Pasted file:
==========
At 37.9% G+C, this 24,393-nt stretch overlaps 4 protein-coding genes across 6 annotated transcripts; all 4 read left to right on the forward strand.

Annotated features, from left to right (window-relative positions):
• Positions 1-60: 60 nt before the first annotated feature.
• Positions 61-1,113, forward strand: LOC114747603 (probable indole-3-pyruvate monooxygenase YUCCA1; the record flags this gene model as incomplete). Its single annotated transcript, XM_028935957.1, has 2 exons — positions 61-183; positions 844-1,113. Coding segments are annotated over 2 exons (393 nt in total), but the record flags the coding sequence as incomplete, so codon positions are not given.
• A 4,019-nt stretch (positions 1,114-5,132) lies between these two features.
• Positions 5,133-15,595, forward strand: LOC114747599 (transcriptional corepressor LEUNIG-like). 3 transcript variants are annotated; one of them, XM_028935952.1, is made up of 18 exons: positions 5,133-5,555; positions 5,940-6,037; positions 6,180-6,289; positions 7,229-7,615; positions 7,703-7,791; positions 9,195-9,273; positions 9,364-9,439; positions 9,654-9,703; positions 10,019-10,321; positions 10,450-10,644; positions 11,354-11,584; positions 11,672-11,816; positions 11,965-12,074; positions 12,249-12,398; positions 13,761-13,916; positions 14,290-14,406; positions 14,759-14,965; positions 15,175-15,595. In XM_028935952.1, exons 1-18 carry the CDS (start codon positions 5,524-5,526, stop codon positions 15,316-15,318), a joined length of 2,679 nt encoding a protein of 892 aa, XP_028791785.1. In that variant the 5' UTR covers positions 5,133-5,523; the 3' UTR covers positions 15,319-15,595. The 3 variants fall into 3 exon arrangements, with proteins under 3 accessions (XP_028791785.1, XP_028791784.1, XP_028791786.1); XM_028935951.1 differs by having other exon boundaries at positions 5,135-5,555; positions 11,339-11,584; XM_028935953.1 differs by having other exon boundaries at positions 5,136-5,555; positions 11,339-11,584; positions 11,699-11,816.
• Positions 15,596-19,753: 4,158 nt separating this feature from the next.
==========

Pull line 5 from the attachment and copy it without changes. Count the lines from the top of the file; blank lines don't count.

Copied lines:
• A 4,019-nt stretch (positions 1,114-5,132) lies between these two features.